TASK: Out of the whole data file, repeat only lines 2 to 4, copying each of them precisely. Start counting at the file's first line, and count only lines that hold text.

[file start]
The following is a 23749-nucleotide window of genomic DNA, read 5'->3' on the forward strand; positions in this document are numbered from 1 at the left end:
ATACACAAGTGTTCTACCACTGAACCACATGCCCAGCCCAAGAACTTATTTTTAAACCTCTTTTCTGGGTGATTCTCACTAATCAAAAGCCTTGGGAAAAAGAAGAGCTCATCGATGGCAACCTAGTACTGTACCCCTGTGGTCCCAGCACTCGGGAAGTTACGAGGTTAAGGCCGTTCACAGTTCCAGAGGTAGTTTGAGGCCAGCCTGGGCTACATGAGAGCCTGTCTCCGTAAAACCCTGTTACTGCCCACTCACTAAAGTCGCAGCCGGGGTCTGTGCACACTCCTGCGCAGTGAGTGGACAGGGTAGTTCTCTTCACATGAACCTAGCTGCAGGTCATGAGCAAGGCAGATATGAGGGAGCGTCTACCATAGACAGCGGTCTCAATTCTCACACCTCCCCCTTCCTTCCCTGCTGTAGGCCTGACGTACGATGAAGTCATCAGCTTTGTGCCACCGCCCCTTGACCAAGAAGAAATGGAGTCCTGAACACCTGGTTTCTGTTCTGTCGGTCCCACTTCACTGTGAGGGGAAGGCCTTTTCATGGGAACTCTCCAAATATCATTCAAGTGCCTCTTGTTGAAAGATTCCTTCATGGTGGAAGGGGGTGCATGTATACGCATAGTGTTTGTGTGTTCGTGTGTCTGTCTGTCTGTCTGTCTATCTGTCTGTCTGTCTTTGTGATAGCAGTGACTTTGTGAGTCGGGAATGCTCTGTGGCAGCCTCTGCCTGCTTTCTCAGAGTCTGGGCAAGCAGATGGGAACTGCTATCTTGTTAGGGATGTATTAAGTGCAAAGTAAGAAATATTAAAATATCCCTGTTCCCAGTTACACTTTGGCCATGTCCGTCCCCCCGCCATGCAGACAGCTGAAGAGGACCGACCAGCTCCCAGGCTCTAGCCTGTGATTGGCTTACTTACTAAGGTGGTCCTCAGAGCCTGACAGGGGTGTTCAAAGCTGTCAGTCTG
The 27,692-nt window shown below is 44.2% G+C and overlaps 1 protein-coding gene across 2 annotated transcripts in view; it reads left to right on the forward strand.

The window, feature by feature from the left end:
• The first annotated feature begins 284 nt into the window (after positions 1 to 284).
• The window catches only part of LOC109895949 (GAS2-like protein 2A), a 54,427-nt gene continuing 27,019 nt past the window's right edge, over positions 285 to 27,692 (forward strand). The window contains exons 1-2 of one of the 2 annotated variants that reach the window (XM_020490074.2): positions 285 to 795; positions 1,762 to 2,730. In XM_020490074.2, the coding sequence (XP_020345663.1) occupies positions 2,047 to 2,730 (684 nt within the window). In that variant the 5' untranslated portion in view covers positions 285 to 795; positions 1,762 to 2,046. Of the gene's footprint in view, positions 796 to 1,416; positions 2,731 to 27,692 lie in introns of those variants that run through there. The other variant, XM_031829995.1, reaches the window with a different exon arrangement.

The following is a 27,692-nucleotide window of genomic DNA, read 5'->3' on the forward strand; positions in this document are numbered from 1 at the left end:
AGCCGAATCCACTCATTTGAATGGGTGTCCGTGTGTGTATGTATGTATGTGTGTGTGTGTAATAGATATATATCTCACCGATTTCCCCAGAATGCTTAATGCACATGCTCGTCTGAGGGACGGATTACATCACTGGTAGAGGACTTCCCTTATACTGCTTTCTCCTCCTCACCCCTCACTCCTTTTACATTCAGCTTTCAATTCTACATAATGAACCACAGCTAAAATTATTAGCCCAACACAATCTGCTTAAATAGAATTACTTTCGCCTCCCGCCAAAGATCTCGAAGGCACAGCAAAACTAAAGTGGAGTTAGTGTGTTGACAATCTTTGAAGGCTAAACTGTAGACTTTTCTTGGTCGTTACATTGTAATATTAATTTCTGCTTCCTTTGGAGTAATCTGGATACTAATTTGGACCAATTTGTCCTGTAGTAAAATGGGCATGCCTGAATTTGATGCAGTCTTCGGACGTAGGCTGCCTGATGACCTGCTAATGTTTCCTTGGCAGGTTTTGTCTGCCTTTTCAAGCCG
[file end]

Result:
ATACACAAGTGTTCTACCACTGAACCACATGCCCAGCCCAAGAACTTATTTTTAAACCTCTTTTCTGGGTGATTCTCACTAATCAAAAGCCTTGGGAAAAAGAAGAGCTCATCGATGGCAACCTAGTACTGTACCCCTGTGGTCCCAGCACTCGGGAAGTTACGAGGTTAAGGCCGTTCACAGTTCCAGAGGTAGTTTGAGGCCAGCCTGGGCTACATGAGAGCCTGTCTCCGTAAAACCCTGTTACTGCCCACTCACTAAAGTCGCAGCCGGGGTCTGTGCACACTCCTGCGCAGTGAGTGGACAGGGTAGTTCTCTTCACATGAACCTAGCTGCAGGTCATGAGCAAGGCAGATATGAGGGAGCGTCTACCATAGACAGCGGTCTCAATTCTCACACCTCCCCCTTCCTTCCCTGCTGTAGGCCTGACGTACGATGAAGTCATCAGCTTTGTGCCACCGCCCCTTGACCAAGAAGAAATGGAGTCCTGAACACCTGGTTTCTGTTCTGTCGGTCCCACTTCACTGTGAGGGGAAGGCCTTTTCATGGGAACTCTCCAAATATCATTCAAGTGCCTCTTGTTGAAAGATTCCTTCATGGTGGAAGGGGGTGCATGTATACGCATAGTGTTTGTGTGTTCGTGTGTCTGTCTGTCTGTCTGTCTATCTGTCTGTCTGTCTTTGTGATAGCAGTGACTTTGTGAGTCGGGAATGCTCTGTGGCAGCCTCTGCCTGCTTTCTCAGAGTCTGGGCAAGCAGATGGGAACTGCTATCTTGTTAGGGATGTATTAAGTGCAAAGTAAGAAATATTAAAATATCCCTGTTCCCAGTTACACTTTGGCCATGTCCGTCCCCCCGCCATGCAGACAGCTGAAGAGGACCGACCAGCTCCCAGGCTCTAGCCTGTGATTGGCTTACTTACTAAGGTGGTCCTCAGAGCCTGACAGGGGTGTTCAAAGCTGTCAGTCTG
The 27,692-nt window shown below is 44.2% G+C and overlaps 1 protein-coding gene across 2 annotated transcripts in view; it reads left to right on the forward strand.

The window, feature by feature from the left end: